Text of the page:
Before I go any further in this series let me share one of the bedrock truths of parenting I’ve come to believe after 25 years as a parent and 30 years of being around children’s ministry; kids will become what they will become. I have seen really lousy parents raise really good kids and I’ve seen amazing parents raise horrendous kids. So don’t take too much credit and don’t beat yourself up too much. You can certainly do things to help your kids along the way and there’s no doubt you can screw them up, but in the end what they become is up to them and God. Just do the best you can.
That being said let’s take a look at the second lesson I’ve learned about raising decent kids:
Lesson 2: Lose some battles but win the war
When my daughter was five she hated attending the mid-week children’s program (“Missionettes”) at the church where I worked. It was a program designed for little girls who liked dolls, dressing up and earning badges for homemaking. My daughter preferred basketball, magic tricks and earning badges for building things. (She idolized her older brother, and those are the things they did in his “Royal Rangers” group). Every Wednesday night was a battle. I threatened, I spanked, I forced her to sit in her class and pretend to care about girl things. I thought it was imperative that I win this battle, I could not let my four year old make her own decisions. Where would that lead?
The reality is that I woudn’t have gone to Missionettes even if I had been beaten and threatened. It was really poorly run and the polar opposite of who God wired my daughter up to be. This wasn’t just a defiant four year old (which she wasn’t defiant in any other area), this was a child who genuinely hated to be locked in that room for two hours a week. I should have realized that this wasn't a hill to die on, and figured out a viable alternative.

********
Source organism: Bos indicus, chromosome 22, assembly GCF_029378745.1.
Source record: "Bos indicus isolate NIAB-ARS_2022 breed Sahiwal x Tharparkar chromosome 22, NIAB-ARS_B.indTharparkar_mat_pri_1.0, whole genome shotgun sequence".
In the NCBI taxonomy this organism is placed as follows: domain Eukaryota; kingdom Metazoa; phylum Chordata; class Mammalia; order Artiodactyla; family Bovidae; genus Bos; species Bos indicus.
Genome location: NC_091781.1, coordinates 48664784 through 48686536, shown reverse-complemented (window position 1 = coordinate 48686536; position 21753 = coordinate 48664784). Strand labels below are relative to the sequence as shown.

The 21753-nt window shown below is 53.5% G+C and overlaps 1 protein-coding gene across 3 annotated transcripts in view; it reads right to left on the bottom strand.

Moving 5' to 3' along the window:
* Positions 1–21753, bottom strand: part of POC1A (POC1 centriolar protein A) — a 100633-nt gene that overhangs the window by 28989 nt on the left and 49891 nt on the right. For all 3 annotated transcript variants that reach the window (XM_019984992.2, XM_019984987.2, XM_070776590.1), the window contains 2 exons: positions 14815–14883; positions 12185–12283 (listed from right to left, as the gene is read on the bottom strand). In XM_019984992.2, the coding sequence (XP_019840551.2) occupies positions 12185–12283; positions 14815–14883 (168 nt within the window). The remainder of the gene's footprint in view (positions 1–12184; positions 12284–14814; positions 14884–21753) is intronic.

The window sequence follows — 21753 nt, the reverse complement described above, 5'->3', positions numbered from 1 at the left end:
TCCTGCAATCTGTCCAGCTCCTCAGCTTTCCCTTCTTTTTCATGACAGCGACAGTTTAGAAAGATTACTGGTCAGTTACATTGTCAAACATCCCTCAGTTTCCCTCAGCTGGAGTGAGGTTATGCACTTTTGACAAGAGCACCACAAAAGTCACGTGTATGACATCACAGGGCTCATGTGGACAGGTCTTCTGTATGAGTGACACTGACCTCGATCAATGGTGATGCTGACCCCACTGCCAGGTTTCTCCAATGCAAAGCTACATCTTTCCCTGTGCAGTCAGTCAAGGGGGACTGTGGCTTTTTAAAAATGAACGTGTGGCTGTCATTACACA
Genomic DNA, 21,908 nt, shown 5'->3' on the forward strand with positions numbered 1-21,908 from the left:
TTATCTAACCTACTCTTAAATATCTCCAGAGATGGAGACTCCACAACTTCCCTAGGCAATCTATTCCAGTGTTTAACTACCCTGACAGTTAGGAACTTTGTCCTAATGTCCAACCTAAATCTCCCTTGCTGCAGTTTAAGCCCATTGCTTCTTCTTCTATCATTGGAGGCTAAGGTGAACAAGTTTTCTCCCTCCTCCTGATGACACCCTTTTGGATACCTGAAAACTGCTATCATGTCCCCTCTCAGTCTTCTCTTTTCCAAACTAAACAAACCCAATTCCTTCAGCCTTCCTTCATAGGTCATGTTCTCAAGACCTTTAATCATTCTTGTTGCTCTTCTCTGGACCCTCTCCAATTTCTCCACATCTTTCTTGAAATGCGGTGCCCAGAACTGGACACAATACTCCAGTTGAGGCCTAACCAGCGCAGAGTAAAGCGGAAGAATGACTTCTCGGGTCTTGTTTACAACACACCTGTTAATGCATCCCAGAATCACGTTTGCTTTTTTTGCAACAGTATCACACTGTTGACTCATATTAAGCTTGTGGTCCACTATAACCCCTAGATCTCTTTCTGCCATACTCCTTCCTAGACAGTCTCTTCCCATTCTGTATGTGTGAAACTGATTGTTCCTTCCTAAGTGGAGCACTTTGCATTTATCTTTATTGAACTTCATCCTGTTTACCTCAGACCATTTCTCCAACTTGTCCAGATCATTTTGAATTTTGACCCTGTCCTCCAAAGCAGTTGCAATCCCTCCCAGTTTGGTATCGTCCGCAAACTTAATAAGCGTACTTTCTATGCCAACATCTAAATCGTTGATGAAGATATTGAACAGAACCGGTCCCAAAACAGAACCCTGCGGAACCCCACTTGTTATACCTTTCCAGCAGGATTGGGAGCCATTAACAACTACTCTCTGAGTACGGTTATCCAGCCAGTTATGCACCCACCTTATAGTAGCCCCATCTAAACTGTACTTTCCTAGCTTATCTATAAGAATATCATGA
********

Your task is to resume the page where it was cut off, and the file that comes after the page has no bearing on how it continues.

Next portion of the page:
A friend told me recently about some great parenting wisdom he had learned from watching one episode of Dr Phil. (I believe that is the maximum life-time allowance without losing your man card.) Dr. Phil told a mother that there are battles and there are wars in raising kids. He said the difference is whether the consequences of losing are permanent. Missionettes was a battle I could have lost and my daughter would have been none the worse for it. She is now a beautiful young lady who loves shoppng for clothes and playing beautiful music. I'm pretty sure Missionettes had nothing to do with her success.
When my son was a teenager his room was a constant irritant for my wife. It looked like small clothing bombs had gone off, then covered with layers of crumpled paper and topped off with discarded candy wrappers. For awhile we considered bringing in a HazMat team. In the end, however, we decided to keep his door closed. If he wouldn’t attract rodents and city health officials, and do his own laundry; we wouldn’t stress out over how clean he kept his room. We decided this was a battle not a war. Fast forward to today and my son is happily married, working as pastor at Seacoast Church and is a great husband, dad and leader. I don’t know if he cleans his room.
So what battles are you treating like wars? Are there some areas with your kids where it might be ok to lose? I can tell you from the empty nest that most of the things you’re stressing about today as a parent are no big deal in the end.
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